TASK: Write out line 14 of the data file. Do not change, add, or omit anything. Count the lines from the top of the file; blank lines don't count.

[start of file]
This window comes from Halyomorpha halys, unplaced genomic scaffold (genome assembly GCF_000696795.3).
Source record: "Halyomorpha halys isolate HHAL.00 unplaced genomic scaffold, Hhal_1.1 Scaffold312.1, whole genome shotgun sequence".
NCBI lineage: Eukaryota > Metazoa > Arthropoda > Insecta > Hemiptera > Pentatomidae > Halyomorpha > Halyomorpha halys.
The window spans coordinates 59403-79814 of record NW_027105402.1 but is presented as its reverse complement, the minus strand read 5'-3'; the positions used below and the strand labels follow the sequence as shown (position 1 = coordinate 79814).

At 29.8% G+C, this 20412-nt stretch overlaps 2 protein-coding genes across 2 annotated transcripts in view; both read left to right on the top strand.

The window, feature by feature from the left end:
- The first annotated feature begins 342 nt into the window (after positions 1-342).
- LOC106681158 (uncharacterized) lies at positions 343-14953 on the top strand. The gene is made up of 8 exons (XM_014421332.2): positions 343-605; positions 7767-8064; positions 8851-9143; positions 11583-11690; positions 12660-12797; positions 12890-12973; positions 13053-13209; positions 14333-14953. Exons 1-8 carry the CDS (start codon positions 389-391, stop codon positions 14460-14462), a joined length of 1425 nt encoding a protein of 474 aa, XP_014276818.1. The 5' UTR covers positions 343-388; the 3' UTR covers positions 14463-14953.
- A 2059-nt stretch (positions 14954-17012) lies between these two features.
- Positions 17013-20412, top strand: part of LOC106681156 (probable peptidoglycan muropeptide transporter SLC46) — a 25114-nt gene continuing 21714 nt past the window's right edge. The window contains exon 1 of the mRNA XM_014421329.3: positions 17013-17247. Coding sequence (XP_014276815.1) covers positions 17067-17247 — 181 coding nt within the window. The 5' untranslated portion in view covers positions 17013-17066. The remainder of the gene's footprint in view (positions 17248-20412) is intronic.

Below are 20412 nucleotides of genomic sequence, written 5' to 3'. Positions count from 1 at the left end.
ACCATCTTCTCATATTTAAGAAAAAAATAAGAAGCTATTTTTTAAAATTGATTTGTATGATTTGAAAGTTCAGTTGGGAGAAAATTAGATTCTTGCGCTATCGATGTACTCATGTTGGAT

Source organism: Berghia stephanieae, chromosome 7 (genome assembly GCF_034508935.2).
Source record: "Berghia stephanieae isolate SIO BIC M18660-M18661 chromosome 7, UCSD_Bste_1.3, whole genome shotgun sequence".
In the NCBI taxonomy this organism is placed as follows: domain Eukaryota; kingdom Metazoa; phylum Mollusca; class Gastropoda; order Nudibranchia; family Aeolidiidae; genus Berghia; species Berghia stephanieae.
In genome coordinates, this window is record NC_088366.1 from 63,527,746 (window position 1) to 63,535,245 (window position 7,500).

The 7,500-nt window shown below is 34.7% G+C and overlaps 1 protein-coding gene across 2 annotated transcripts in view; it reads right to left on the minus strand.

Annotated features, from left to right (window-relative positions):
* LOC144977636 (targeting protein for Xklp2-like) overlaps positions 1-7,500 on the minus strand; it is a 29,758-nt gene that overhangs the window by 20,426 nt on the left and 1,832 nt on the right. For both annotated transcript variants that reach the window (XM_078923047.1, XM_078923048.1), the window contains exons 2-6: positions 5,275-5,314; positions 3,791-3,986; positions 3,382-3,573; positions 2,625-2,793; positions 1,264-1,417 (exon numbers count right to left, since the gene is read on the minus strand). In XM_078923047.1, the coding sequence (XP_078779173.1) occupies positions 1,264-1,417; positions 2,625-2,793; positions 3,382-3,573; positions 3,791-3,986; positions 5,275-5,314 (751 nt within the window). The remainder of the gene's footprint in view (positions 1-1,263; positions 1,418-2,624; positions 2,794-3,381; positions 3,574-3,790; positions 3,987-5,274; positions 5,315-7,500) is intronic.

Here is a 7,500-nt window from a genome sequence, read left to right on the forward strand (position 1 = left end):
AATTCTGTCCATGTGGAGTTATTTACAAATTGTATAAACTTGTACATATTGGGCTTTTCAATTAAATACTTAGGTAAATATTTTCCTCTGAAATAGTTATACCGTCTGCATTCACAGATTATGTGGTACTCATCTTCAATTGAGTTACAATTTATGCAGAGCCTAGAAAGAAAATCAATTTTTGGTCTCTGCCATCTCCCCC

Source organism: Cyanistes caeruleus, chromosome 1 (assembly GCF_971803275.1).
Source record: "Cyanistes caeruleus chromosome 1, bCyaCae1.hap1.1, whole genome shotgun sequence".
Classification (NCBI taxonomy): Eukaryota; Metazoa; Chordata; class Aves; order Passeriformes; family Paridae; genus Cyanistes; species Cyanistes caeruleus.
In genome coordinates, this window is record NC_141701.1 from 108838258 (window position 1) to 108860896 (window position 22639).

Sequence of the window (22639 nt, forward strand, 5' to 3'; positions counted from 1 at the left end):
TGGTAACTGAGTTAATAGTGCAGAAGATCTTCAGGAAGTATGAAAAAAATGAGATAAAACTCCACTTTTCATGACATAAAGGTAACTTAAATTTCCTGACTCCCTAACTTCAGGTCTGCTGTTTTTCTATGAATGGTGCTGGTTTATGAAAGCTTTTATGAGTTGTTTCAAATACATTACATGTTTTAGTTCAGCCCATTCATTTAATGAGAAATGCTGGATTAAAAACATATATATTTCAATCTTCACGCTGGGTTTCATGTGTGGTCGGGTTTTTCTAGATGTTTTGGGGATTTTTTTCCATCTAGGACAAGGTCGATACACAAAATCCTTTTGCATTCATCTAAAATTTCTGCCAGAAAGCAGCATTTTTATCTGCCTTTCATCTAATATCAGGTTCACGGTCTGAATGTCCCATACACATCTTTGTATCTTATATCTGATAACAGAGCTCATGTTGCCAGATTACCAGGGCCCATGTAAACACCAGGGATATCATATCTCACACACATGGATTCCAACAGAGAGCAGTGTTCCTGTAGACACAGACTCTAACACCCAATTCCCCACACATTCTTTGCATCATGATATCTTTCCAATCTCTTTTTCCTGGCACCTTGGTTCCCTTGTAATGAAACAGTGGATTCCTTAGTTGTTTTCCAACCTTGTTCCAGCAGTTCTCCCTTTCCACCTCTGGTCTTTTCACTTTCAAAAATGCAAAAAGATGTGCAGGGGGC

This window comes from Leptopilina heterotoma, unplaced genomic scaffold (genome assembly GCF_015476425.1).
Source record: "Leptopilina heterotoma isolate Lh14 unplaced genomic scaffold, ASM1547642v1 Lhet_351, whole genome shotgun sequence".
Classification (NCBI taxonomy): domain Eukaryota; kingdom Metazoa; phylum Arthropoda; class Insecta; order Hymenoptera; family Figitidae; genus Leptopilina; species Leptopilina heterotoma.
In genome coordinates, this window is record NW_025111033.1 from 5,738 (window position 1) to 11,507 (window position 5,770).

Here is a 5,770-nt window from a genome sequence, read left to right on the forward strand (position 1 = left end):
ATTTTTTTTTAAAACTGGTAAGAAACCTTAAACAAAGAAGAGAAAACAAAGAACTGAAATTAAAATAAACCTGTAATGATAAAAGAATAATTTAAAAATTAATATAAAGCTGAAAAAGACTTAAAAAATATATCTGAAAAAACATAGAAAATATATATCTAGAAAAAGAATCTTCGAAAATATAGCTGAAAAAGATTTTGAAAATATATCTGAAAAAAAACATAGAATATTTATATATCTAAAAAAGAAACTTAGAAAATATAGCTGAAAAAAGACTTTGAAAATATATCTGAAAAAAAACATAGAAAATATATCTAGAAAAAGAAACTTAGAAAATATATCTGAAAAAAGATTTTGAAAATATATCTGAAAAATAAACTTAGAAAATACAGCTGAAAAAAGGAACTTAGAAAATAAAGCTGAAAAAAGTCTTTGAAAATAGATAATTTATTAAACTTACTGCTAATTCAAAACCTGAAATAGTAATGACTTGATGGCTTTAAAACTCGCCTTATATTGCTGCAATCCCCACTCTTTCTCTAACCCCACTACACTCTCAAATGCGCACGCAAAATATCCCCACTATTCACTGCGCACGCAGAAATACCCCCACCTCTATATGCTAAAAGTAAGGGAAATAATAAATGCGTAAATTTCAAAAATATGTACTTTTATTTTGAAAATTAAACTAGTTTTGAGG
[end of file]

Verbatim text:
Source record: "Berghia stephanieae isolate SIO BIC M18660-M18661 chromosome 7, UCSD_Bste_1.3, whole genome shotgun sequence".